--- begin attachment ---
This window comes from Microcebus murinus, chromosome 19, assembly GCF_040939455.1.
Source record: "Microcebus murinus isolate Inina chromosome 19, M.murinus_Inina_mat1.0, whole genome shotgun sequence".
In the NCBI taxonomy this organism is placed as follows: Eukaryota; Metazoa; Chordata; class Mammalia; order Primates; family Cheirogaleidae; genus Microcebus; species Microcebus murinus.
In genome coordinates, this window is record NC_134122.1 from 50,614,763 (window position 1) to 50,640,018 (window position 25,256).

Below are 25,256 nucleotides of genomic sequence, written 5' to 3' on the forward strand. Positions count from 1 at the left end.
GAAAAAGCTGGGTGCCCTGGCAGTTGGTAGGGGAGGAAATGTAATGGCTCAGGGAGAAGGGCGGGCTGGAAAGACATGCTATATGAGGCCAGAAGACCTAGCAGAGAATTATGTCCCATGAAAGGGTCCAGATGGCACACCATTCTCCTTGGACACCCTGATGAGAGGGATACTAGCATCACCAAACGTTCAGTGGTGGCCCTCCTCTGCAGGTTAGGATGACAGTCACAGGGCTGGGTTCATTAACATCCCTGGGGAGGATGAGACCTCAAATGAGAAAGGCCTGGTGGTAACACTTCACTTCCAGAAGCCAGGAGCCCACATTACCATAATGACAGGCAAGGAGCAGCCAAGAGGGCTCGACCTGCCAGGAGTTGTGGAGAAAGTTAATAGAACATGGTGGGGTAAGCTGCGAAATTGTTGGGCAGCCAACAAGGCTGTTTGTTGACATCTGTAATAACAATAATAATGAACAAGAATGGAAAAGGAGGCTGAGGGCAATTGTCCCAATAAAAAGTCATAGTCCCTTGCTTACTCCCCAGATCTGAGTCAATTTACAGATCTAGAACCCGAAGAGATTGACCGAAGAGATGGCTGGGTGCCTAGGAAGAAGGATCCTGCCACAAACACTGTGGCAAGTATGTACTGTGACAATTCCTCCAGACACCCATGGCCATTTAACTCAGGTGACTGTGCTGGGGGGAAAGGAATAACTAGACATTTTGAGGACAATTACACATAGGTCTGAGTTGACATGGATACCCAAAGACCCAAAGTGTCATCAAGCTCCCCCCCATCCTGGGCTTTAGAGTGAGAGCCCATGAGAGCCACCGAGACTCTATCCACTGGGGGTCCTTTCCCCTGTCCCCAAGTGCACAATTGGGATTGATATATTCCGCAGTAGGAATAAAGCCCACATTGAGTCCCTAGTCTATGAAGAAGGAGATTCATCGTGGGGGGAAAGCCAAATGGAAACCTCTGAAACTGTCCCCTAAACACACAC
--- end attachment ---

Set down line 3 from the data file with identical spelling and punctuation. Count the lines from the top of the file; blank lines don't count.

In the NCBI taxonomy this organism is placed as follows: Eukaryota; Metazoa; Chordata; class Mammalia; order Primates; family Cheirogaleidae; genus Microcebus; species Microcebus murinus.